Document Type


Publication Date



Earth Sciences



Publication Title

Geochemistry, Geophysics, Geosystems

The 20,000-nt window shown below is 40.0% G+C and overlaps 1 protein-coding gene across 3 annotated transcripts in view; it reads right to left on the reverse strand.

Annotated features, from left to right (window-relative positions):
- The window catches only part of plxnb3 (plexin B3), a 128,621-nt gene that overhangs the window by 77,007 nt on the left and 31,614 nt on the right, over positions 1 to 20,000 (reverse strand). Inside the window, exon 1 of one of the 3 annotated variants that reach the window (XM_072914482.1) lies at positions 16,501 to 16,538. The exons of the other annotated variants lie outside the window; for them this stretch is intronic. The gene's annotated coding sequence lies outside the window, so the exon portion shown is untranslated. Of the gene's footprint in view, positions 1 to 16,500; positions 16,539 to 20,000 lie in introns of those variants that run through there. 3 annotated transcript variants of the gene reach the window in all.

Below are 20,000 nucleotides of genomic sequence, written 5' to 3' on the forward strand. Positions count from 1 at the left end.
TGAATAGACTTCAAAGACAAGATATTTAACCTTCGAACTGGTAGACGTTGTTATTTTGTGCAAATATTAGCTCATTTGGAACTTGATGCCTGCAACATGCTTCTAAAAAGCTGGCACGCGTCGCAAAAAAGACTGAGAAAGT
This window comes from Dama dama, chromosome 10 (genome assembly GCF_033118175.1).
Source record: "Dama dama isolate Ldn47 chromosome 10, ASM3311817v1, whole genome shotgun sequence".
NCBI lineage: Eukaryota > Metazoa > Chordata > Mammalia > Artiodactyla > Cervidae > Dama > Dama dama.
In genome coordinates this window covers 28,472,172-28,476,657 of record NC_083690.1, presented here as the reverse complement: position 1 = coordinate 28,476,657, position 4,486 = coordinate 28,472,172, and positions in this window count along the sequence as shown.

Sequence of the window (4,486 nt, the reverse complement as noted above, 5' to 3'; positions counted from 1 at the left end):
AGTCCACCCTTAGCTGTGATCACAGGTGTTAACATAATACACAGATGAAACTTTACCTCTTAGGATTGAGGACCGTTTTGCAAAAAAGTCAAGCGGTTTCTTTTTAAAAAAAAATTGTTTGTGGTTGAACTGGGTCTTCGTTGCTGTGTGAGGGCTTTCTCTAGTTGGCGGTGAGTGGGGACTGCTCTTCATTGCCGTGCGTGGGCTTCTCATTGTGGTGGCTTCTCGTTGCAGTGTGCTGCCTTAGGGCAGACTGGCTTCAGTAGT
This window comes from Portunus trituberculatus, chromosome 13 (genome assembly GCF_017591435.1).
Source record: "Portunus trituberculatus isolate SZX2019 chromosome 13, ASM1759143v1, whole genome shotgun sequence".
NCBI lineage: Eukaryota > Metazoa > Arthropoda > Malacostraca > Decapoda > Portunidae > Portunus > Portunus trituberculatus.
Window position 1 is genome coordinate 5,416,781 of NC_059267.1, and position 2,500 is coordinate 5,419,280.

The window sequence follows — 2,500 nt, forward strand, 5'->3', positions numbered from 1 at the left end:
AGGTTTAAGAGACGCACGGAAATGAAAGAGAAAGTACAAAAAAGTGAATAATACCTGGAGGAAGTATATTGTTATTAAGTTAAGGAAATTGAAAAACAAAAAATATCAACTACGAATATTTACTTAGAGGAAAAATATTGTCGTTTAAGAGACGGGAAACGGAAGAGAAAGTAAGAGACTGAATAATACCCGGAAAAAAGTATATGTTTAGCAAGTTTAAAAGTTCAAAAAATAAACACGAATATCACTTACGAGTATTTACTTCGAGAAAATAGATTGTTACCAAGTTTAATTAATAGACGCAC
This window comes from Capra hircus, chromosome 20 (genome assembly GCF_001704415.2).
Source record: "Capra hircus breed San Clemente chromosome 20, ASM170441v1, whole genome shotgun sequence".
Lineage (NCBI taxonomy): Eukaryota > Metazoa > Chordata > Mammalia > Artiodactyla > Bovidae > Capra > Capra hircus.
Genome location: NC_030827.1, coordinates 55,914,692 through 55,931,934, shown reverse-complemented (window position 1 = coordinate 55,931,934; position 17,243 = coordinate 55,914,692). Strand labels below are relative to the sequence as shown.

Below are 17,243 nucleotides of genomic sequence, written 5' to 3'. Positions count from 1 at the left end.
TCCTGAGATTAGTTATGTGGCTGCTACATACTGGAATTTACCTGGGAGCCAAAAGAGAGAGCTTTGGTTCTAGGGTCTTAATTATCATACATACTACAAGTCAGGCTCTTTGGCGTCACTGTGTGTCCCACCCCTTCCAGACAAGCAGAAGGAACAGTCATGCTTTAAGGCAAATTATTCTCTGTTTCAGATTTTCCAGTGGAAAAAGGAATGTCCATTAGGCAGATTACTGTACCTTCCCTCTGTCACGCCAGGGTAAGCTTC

The Talamanca Cordillera in the Central America Arc (Costa Rica‐Panama) preserves the record of the geochemical evolution from an intraoceanic arc to a juvenile continental arc in an active subduction zone, making it a testbed to explore processes that resulted in juvenile continental crust formation and explore potential mechanisms of early continental crust generation. Here we present a comprehensive set of geochronological, geochemical, and petrological data from the Talamanca Cordillera that tracks the key turning point (12–8 Ma) from the evolution of an oceanic arc depleted in incompatible elements to a juvenile continent. Most plutonic rocks from this transition and postintrusive rocks share striking similarities with average upper continental crust and Archean tonalite, trondhjemite, and granodiorite. We complement these data with seismic studies across the arc. Seismic velocities within the Caribbean Plate (basement of the arc) show a relatively uniform lateral structure consistent with a thick mafic large igneous province. Comparisons of seismic velocity profiles in the middle and lower crust beneath the active arc and remnant Miocene arc suggest a transition toward more felsic compositions as the volcanic center migrated toward the location of the modern arc. Seismic velocities along the modern arc in Costa Rica compared with other active arcs and average continental crust suggest an intermediate composition beneath the active arc in Costa Rica closer to average crust. Our geochemical modeling and radiogenic isotopes systematics suggest that input components from melting of the subducting Galapagos hotspot tracks are required for this compositional change.


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